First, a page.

Hey yeah, it’s me again. So how are you enjoying the all-new, all-different Power of Pop? What’s that? You didn’t notice anything new or different about the site?
Well, yes and no. As promised, I have taken the writing onto a more personal level – so superficially you’re going to see more ‘I’s instead of ‘we’s – but also moving on I intend to express more of an opinion about things that matter to me. No more sitting on the fence and being politically correct. I mean, it’s not as if I have a huge audience to potentially offend and lose! 🙂
But seriously folks, at the start of this new week, I am feeling excited about this new direction and I hope that you will give me the feedback necessary to make whatever adjustments needed to improve things around here.
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Now, some of you dear faithful readers are aware that Power of Pop is a labour of love for me. Coming out from more than five years writing for BigO (Before I Get Old) magazine and attempting to take advantage of the opportunities afforded by the internet, I launched my own reviews webzine in the late 90s. I was fortunate enough to get support from a couple of independent record labels from the USA(viz. Not Lame, Jam), which specialised in the melodic rock genre, called ‘power pop’. Thus was born Power of Pop! Geddit?
Ever since BigO stopped publication in the early 2000s, I had tried to figure out the best way to present the webzine and it was always been difficult to keep things consistent in order to get any commercial traction. Along the way, I wrote for many other magazines – both online and print – before revamping completely in 2008. This coincided with a renewed commitment to cover the Singapore indie music scene – I both the domain name powerofpop.com and engaged a web designer to arrange Power of Pop into a WordPress ‘blog’ of sorts. I had entertained certain notions that I should consider Power of Pop a commercial entity, took on external writers and tried to increase web traffic. But I lacked the stamina or the will to feature pop music entertainers that I felt were not making artistic music worthy of my time and effort. In recent times, Singapore blogs and webzines have emerged to fill in the gap in music coverage that once was too evident. This blogs/webzines have even started giving more attention to local music as well! Which brings me more or less to 2015.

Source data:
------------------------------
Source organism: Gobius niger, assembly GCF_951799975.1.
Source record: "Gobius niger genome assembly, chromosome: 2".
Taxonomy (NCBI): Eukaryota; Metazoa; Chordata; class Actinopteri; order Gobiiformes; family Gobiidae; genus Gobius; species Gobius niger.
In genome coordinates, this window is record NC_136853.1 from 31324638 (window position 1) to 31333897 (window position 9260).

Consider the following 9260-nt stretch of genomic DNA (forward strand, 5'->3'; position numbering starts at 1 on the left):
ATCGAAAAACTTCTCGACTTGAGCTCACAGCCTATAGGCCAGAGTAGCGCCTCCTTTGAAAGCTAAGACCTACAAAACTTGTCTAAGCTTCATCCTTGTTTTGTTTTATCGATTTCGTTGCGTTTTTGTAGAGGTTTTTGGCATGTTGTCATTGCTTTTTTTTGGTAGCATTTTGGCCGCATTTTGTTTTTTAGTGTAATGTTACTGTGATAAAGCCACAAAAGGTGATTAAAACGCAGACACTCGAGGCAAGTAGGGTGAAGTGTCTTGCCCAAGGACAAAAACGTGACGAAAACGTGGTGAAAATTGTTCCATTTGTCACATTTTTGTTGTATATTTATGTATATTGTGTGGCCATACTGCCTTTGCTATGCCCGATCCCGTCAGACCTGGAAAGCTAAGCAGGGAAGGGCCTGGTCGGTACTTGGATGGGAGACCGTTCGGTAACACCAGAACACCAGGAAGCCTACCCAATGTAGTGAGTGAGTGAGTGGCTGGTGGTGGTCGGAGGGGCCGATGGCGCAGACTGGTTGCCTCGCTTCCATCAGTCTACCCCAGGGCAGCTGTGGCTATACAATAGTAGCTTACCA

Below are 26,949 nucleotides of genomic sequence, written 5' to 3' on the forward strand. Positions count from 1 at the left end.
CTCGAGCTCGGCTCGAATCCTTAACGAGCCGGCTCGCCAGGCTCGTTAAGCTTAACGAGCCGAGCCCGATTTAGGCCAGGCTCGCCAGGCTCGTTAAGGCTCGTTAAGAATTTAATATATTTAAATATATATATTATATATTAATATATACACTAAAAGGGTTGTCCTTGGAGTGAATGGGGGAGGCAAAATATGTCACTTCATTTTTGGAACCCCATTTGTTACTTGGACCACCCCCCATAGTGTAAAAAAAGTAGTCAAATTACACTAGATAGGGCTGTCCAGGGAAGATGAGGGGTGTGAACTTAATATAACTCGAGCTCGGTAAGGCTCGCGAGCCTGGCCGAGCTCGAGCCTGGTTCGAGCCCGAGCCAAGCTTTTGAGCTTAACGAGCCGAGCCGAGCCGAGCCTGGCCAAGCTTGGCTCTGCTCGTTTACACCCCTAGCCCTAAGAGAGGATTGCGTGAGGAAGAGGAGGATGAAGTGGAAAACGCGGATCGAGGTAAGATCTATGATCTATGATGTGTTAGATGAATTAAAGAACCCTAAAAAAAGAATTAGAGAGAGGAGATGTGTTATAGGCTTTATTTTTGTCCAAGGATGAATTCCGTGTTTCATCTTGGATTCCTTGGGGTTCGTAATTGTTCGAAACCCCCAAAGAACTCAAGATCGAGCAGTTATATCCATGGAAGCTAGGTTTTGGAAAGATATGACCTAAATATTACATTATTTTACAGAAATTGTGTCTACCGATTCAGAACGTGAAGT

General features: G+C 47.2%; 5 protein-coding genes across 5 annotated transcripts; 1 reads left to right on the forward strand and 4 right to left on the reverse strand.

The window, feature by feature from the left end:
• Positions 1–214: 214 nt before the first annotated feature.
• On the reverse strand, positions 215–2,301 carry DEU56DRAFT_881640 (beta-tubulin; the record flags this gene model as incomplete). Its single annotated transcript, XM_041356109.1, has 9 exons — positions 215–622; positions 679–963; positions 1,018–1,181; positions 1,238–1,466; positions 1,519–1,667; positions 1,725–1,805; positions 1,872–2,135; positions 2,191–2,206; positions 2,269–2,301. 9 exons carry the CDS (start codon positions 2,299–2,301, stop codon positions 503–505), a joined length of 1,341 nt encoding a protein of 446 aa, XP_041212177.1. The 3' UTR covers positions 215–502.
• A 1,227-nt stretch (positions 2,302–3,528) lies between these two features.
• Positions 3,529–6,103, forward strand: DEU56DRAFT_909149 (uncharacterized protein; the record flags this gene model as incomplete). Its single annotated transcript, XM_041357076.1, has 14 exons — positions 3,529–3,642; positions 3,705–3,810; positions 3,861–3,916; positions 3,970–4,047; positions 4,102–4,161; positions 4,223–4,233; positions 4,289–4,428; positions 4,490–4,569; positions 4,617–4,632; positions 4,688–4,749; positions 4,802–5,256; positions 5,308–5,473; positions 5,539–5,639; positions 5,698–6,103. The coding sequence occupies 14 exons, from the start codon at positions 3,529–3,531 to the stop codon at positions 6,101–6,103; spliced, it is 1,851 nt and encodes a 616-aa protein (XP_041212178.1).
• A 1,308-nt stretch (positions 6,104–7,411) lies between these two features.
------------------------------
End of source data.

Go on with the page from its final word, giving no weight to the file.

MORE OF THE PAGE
Where does Power of Pop now stand in the scheme of things? Purely for my self-amusement, I think. One of the rules of music journalism is to be objective and to write in the third person. I believe that in order to move forward, Power of Pop is going to be more personal, more idiosyncratic, presenting my individual taste in music, film, comics, books etc. Musings about pop culture from my unique perspective. So yet another re-invention of my almost two decades old vanity project is on the cards. Hope some of you will stick around! Thanks for your support, always!
Someone recently asked me why I do what I do in music when the tangible rewards are … non-existent. My answer – when I finished – caught me by surprise. It was an out-of-body experience almost – I spoke the words with such conviction and persuasion and whilst it might not have completely convinced my listener, it certainly enhanced my self-belief in everything that I am doing.
What did I say? I can’t remember…
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Been a surreal last few days after the launch of the KAMCO Music digital re-issue programme. I found myself checking up expectedly on the Youtube views when normally I don’t really care. And of course, the view numbers are pathetic but expected. When you’re 54 years old and totally unknown, nobody’s gonna be paying attention. So I am going to keep my expectations low for the rest of the programme and not give a fuck about the rest. The re-issue programme is really for me so …. just enjoy the ride, I guess. Well, not just me but for every other artist the KAMCO Music digital distribution is going to help. Also it is worth remembering that there is also exciting news on the horizon for S-ROCK fans with a project I am closely involved in, which I hope will be the starting point for whole new paradigm. Can’t say too much, at the moment but fingers crossed … and see you on the other side!
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At the beginning of a semester, I will tell my students that the most important lesson they can learn is RESPECT. I expect my students to respect me even as I respect them and I expect them to respect each other. There can be no deviation from this. No matter how intelligent you think you are, or good looking, or hip, or cool or entitled, there is no excuse for being disrespectful to a fellow human being. Sure, I can appreciate that people go through different situations in their lives and at times, they make mistakes and lash out in ignorance but that is no justification for disrespect. Period.